Sun and Fun at the N.C. 400K

Is there such a thing as the perfect brevet? Saturday seemed to hold, tantalizingly close, the chance to achieve the mythic, unattainable ride. For MG and I, the perfect brevet means a steady pace. No missed turns. Efficient use of controls, with just the right amount of food and drink and no wasted time. A lot of camraderie with our fellow riders on and off the bike. And tailwinds on the homeward leg.

MG and I enjoyed all those good things except one (can you guess?) at the North Carolina Randonneurs 400K. Mike Dayton, Alan Johnson, Branson Kimball, Jerry Phelps and co. hosted us for our second brevet with them this year and it was a classic.

John Bovine (l) and John Morris leading the start

See my full Flickr set or see the Slideshow.

The start took place under cool, perfectly clear skies at Morrisville and we rode out N.C.-style, with everyone sticking together for the flat miles down to Jordan Lake. I didn’t get an exact total but the group numbered around 20. North Carolina RBA Alan Johnson uses the same out-and-back course, each time longer, for his 200K, 300K and 400K, and it’s well known that the first hills come after the lake. So, everybody takes it easy and chats before the group splits up.

We stopped early at mile 20 to take off layers and the group went on. We rode mostly solo from there to the first control at Siler City and chatted with fellow D.C. Randonneur Lynn Kristianson. She was riding solo this day on her stylish Bike Friday with Gilles Berthoud front panniers.

Lynn K. on her Bike FridayLynn K. on her Bike Friday

The day by then was warm, with temperatures in the 60s with bright sun. We avoided the many friendly dogs who scampered out to bark at our wheels and caught up with John M. at the Siler City control. The last of the layers came off and from there it was off over shallow rollers to the 100K control in Seagrove, at the Citgo/Hardees. MG and I wolfed down hot ham and cheese sandwiches and contemplated the next segment, a 60-mile round trip to Ophir, which we were told held the real hills. Chuck, John and Byron were there in high spirits.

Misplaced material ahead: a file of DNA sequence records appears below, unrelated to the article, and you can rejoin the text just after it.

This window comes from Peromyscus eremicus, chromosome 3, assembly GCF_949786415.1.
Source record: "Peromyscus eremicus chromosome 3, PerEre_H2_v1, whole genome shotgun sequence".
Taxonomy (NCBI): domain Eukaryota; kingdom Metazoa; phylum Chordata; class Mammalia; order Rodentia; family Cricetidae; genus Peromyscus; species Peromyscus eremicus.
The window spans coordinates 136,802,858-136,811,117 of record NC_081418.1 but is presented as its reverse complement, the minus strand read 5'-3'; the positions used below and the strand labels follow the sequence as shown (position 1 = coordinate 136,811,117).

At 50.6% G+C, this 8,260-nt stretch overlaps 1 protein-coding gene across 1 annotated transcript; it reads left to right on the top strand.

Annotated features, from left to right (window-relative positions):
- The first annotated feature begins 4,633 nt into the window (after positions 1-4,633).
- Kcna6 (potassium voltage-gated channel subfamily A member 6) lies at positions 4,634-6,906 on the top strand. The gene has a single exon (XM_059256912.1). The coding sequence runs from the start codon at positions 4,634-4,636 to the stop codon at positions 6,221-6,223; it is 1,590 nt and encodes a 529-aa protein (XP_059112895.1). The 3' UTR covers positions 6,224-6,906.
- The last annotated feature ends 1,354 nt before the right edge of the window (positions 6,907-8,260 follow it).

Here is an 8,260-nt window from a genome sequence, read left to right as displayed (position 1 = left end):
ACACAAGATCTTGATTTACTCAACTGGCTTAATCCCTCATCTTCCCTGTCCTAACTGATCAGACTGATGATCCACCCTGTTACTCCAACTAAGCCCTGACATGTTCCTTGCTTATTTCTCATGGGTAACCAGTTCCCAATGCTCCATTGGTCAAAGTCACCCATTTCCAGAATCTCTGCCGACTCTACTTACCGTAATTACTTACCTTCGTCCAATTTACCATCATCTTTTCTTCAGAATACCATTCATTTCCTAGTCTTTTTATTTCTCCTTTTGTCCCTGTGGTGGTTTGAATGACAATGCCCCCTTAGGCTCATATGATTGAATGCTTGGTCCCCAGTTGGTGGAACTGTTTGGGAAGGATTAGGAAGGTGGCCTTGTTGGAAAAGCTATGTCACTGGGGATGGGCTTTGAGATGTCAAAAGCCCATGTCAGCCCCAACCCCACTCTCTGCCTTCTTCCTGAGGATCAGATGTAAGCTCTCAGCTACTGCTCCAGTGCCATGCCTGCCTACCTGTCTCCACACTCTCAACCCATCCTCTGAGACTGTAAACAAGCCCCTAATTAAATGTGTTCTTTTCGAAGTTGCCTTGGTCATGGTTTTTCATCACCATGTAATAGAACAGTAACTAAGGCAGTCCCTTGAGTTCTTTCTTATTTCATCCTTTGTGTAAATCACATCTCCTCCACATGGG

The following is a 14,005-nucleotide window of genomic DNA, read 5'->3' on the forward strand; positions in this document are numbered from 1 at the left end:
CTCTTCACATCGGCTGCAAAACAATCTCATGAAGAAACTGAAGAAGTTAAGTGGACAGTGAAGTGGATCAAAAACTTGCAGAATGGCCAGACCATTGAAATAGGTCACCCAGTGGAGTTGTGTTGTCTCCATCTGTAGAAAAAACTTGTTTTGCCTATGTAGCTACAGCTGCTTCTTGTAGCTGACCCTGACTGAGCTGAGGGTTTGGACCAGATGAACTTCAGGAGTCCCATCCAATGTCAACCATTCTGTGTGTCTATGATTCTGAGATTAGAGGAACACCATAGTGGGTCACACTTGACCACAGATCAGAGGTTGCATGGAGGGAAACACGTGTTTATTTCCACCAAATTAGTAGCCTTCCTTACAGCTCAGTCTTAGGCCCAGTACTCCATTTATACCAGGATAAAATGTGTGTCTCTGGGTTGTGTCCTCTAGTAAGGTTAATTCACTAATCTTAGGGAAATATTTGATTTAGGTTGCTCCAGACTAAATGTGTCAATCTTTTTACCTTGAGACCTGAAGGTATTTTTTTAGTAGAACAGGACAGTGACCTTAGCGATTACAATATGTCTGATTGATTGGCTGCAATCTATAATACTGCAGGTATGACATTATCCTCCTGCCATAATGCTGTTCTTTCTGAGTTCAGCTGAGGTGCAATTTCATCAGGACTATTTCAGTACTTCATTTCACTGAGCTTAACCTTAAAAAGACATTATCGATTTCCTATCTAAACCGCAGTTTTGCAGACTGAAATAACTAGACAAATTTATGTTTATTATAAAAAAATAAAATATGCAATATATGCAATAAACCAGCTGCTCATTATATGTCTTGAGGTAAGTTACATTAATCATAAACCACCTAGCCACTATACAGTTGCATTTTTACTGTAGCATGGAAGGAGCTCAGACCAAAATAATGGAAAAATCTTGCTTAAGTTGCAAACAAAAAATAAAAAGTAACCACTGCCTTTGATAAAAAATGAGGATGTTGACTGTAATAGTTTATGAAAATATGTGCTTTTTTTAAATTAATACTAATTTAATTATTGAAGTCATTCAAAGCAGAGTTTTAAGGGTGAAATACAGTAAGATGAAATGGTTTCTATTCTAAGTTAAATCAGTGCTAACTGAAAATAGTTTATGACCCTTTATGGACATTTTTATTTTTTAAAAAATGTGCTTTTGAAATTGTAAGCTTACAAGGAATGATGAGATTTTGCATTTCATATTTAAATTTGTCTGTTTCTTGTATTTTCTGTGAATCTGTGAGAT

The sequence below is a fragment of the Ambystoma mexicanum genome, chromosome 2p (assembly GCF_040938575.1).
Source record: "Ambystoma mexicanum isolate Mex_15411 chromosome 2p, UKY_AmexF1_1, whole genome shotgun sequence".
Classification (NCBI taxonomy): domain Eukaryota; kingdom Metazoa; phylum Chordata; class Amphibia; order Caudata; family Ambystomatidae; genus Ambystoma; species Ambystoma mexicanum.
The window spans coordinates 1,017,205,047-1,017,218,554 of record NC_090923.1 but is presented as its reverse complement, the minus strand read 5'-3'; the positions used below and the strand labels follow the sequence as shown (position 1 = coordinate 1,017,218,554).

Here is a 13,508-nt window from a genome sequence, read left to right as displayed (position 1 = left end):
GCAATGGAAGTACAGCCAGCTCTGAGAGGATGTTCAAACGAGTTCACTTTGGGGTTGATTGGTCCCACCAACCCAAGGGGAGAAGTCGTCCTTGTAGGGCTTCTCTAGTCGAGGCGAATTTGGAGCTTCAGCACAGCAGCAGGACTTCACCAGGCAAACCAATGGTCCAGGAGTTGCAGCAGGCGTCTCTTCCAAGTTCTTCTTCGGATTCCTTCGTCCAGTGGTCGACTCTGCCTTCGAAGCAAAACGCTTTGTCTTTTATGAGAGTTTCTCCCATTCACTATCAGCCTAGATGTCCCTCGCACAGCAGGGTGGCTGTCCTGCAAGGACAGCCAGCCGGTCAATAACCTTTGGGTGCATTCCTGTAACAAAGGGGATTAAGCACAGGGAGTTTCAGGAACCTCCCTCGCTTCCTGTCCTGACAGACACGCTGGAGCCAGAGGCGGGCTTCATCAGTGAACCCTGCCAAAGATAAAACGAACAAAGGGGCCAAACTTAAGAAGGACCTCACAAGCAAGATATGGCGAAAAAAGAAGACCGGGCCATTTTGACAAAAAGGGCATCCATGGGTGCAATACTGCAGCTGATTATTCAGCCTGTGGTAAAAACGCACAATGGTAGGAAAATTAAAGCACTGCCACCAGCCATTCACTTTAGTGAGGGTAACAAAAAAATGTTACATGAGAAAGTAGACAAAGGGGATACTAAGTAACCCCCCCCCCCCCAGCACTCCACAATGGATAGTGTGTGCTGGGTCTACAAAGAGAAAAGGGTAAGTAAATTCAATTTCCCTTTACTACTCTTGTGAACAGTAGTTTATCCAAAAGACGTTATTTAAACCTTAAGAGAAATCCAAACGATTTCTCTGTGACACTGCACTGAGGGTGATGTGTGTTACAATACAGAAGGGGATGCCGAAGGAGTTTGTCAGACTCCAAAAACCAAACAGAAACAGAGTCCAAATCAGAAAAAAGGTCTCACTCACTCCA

John M. rehydrates two-fistedJohn M. rehydrates two-fisted

We put the tandem into high gear and rode quickly to the turnaround, attacking the downhills. This part of the ride resembled the terrain on DCR brevets and we quickly found our rhythm, while marveling at the lush green North Carolina woods all around us. The main group was just leaving the turnaround near Ophir as we approached. At the control we visited with volunteer Dan Gatti, Jim on his recumbent Bachetta, and John B. on his early 80s Schwinn bike that he found very inexpensively on Craigslist and has put back into service. He told us how he had sewn his own saddlebag and crafted his own bag mount, and we were very impressed.

Dan and MG at the TurnaroundDan and MG at the Turnaround

We began feeling our legs on the return. Odd how that happens after 125 miles! After riding bits with John B. and Jim, we arrived in Seagrove to find Branson, Byron, and the rest of the first two groups having dinner. This time we ordered chicken club sandwiches. I had not been in a Hardees for 30 years, and now I’ve eaten in one three times in the last three weeks. They’ve improved a lot!